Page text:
Politics and Islam
In Algeria, Islam is a source of cultural identity. During colonial rule, it served as a factor of national cohesion and a creative force against foreign rule. The recent rise of an Islamist movement signifies that official Islam and state reformism have together failed to incorporate popular Islam or to modernize society. The minister of religious affairs has virtually total authority over religious matters. He administers all religious schools and hires imams — the bureaucrats in cloaks who preached the state’s Friday sermons in the 1970s. The ministry also sponsored seminars and monitored a wide range of religiously related activities. Attendance at official mosques in Algiers by the mid-1970s resembled church attendance in Moscow.
Boumedienne subsequently made bold moves that have favored a resurgence of Islamist politics. One was a sudden and rowdy campaign to “Arabize” street and shop signs, in spite of the fact that more than 60 percent of the population could not read Arabic. Boumedienne used Islamism to counterbalance communist penetration into the state apparatus. Now the Islamist trend capitalizes on the grievances of university graduates who find themselves destined for “dead-end jobs,” as nearly all positions in the private as well as the public sector require French and to some extent English as working languages. 
Since the October events, the Islamists have been exceedingly active. They obstreperously demand “purification” measures — for example, the elimination of coeducational schooling, the Arabization of the medical schools and colleges of technology, and the substitution of English for French as Algeria’s second language.
It seems the Islamist movement has intensified its strategy of penetrating state institutions, especially the educational system. During the October 1988 events, the Islamist militants did not violently intervene against the regime, in spite of provocation by unknown people who fired random shots at mosques. The Islamic Salvation Front (FIS), the main Islamist organization, was formally sanctioned a few months later even though it contravened the proscription against religious political parties in the July 1989 political parties bill.
The most visible manifestation of the challenge to secularism is the growth of street mosques and prayer rooms in factories, schools and government offices. Using electronic amplification in these places, imams loudly preach against “infidels” and women who do not follow “Islamic norms.” Cassettes of sermons and speeches by eastern theologians allow Algerian fundamentalists to follow trends from the other side of the Arab world. This heavy drive forced debate over coeducation for the first time in Algeria’s political history at the November 1989 FLN meeting.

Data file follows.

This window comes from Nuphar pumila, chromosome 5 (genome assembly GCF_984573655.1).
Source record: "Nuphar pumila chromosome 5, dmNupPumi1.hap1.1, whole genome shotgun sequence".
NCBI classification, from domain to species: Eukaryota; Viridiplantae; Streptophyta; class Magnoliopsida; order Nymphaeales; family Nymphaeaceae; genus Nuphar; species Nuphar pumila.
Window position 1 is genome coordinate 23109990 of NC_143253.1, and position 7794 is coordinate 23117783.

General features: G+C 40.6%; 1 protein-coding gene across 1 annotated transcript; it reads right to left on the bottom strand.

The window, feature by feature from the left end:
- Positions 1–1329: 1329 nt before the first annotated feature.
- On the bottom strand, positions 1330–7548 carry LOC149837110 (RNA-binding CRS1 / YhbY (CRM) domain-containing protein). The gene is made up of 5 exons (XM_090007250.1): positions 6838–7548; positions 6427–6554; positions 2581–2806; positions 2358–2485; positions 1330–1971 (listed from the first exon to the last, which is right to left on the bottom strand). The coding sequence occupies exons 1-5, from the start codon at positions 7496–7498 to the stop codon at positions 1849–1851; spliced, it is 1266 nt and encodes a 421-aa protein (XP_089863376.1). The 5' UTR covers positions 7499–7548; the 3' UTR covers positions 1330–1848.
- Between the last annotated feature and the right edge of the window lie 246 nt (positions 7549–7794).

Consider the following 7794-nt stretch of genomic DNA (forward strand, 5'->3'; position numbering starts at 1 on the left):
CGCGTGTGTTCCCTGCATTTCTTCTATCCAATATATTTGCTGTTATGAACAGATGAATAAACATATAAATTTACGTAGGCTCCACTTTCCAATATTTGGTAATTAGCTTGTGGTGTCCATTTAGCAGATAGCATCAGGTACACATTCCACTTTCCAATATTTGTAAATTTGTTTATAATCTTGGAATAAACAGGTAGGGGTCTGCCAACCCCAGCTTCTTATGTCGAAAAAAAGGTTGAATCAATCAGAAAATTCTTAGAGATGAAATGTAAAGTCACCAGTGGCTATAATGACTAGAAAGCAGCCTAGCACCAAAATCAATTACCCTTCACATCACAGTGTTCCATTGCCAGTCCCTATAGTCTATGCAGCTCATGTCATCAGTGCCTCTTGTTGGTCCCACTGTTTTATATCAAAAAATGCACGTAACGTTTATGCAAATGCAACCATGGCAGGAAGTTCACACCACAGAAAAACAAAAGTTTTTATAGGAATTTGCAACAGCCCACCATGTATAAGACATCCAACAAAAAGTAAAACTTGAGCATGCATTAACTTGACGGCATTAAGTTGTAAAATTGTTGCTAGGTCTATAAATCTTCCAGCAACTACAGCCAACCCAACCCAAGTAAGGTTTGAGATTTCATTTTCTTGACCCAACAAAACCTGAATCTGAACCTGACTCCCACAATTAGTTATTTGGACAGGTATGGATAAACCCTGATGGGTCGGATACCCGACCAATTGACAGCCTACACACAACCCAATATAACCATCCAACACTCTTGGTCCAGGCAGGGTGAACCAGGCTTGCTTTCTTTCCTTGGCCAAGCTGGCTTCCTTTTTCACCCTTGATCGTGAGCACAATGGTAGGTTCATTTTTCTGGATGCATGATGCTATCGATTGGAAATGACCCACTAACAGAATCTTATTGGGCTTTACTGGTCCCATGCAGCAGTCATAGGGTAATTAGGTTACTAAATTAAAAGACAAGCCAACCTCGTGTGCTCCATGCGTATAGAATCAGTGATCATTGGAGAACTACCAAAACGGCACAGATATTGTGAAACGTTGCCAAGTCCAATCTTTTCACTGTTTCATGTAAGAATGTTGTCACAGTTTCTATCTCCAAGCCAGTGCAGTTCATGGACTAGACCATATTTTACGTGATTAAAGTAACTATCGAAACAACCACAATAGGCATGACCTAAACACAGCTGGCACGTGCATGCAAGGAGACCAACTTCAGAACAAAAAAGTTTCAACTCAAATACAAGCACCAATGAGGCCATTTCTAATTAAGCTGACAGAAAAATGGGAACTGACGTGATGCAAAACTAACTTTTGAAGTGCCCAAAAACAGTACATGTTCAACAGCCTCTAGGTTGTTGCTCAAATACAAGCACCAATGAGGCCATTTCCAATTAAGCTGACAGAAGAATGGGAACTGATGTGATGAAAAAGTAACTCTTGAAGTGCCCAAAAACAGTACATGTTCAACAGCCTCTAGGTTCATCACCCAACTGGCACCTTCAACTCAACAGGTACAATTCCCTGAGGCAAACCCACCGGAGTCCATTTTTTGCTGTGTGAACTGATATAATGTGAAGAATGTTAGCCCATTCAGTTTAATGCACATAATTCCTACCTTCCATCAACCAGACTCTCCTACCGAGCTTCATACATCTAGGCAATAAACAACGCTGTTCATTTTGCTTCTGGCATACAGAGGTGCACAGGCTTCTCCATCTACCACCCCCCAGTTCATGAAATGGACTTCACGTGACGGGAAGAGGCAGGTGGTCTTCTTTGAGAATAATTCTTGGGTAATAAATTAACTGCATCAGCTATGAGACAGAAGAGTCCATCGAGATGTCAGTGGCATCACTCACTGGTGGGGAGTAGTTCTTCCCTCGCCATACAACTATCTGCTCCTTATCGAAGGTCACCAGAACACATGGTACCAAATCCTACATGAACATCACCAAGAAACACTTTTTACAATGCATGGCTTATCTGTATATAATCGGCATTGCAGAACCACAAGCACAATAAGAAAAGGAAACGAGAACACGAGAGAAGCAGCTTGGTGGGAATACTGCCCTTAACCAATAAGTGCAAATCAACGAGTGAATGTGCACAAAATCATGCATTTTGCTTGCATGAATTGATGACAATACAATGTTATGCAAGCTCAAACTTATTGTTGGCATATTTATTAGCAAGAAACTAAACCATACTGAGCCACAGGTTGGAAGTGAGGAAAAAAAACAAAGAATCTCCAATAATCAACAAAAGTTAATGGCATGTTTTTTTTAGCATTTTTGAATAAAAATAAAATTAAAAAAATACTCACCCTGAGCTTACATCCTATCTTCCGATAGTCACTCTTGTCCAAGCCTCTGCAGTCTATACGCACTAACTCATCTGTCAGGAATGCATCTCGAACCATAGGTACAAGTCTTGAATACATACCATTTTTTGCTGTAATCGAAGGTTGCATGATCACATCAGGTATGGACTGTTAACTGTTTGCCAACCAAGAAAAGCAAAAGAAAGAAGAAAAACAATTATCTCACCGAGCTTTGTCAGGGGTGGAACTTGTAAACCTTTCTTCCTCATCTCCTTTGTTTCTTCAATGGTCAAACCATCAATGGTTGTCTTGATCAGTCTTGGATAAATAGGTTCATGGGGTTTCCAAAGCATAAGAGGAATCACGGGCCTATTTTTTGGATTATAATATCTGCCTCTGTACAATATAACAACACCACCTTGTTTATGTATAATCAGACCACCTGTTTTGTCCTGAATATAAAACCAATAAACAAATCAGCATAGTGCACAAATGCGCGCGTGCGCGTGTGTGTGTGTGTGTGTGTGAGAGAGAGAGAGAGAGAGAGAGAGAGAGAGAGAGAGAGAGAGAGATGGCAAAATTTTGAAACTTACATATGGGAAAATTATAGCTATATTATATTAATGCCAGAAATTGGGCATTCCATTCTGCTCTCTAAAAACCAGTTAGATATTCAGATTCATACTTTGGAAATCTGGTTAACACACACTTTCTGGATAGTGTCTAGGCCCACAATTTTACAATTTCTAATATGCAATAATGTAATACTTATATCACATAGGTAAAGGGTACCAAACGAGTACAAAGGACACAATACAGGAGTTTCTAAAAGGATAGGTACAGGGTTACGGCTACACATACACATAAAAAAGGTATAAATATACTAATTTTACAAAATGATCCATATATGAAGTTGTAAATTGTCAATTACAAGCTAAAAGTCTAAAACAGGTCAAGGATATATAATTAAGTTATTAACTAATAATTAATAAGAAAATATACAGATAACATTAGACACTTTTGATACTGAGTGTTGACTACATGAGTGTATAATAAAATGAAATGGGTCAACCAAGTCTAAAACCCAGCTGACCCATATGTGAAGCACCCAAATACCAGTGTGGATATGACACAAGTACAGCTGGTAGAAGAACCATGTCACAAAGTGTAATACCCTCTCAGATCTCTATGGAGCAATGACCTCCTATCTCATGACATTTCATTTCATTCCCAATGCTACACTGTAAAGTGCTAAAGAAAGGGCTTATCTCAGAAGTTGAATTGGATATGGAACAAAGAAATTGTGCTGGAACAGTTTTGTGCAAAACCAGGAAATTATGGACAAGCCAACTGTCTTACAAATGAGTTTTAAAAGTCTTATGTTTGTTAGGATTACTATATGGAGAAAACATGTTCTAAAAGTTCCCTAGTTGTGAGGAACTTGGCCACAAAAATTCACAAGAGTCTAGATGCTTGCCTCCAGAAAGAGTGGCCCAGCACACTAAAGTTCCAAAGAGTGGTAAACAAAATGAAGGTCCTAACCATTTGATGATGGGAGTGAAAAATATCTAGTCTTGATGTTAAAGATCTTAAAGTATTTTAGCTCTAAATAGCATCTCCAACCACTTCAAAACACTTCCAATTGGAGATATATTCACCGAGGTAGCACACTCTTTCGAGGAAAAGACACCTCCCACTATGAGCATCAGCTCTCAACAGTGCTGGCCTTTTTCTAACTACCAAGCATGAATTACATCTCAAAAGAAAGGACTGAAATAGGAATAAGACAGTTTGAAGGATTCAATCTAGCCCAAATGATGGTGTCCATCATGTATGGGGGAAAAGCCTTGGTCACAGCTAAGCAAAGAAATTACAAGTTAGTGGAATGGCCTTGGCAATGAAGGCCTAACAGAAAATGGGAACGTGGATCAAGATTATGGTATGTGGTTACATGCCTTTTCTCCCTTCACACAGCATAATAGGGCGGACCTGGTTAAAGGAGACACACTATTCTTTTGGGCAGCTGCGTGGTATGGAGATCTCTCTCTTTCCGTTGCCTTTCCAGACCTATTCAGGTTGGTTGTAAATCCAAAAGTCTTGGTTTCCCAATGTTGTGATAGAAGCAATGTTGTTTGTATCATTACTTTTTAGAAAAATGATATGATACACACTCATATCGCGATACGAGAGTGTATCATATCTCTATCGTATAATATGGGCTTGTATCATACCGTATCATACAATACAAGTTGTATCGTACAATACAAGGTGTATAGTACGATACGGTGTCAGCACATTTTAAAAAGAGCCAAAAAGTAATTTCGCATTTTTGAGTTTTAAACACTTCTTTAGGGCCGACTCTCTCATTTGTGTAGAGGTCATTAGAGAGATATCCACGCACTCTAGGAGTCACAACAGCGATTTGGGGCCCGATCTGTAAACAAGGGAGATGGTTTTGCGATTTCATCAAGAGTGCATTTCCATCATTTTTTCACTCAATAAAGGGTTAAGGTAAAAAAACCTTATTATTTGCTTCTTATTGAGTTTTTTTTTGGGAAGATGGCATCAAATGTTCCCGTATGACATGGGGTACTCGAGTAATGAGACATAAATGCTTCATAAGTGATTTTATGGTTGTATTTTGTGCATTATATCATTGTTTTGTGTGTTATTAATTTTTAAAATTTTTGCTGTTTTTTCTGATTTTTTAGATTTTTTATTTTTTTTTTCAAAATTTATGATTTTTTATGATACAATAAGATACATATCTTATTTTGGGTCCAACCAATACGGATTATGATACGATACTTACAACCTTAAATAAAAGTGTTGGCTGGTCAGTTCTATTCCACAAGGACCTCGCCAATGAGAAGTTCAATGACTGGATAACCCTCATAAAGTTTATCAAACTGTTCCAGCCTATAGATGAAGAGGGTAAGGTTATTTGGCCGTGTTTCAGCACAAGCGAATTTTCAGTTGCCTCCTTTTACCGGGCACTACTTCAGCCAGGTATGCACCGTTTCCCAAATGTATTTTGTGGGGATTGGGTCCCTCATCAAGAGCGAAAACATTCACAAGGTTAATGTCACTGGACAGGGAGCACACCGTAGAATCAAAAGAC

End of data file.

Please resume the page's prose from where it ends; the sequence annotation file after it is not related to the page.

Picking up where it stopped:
It seems clear that transforming authoritarianism into a democratic political system is not on Chadli’s agenda. The November 1989 reintegration of Boumedienne’s close associates into the FLN Central Committee means that Algeria’s “legitimation crisis” will surely erupt again in the near future. Unemployment continues to grow and urban conditions worsen, creating conditions for a “law and order” crisis and intervention by the military.
 The first challenge goes back to 1980, when public discontent erupted in Tizi Ouzou in three days of riots against all symbols of state authority.
 John Entelis, “Algeria Under Chadli: Liberalization without Democratization or, Perestroika, Yes; Glasnost, No!,” Middle East Insight 6/3 (Fall 1988), p. 59.
 El-Hadi Chalabi, “Metamorphose d’une Constitution-loi,” Sou’al 9-10 (July 1989), p. 22.
 El Moudjahid, January 21, 1990.
 R. Radjala, L’opposition Algerienne (Paris: L’Harmattan, 1988), p. 13.
 Nazih Ayubi, “Bureaucracy and Development in Egypt Today,” Journal of Asian and African Studies 24/1-2 (January-April 1989), p. 66.
 Rachid Tlemcani and W. Hansen, “Development and the State in Post-Colonial Algeria,” Journal of Asian and African Studies 24/1-2 (January-April 1989).
 Mahfoud Bennoune, The Making of Contemporary Algeria, 1830-1987 (Cambridge: Cambridge University Press, 1988), pp. 265-266.
 D. Liabes, “Entreprises, Entrepreneurs et Bourgeoisie Industrielle en Algerie — Elements d’une Sociologie de l’entreprendre,” unpublished Ph.D. dissertation, University de Paris VII, 1988, p. 606.
 K. Aomar, “Les annees de l’anesthesie,” Algerie-Actualites, November 16-22, 1989.
 El Moudjahid, January 29, 1990.
 Giacomo Luciani, “Economic Foundations of Democracy and Authoritarianism: The Arab World in Comparative Perspective,” Arab Studies Quarterly 10/4 (Autumn 1988).
 Rachid Tlemcani, State and Revolution in Algeria (Boulder, CO: Westview Press, 1987), p. 197.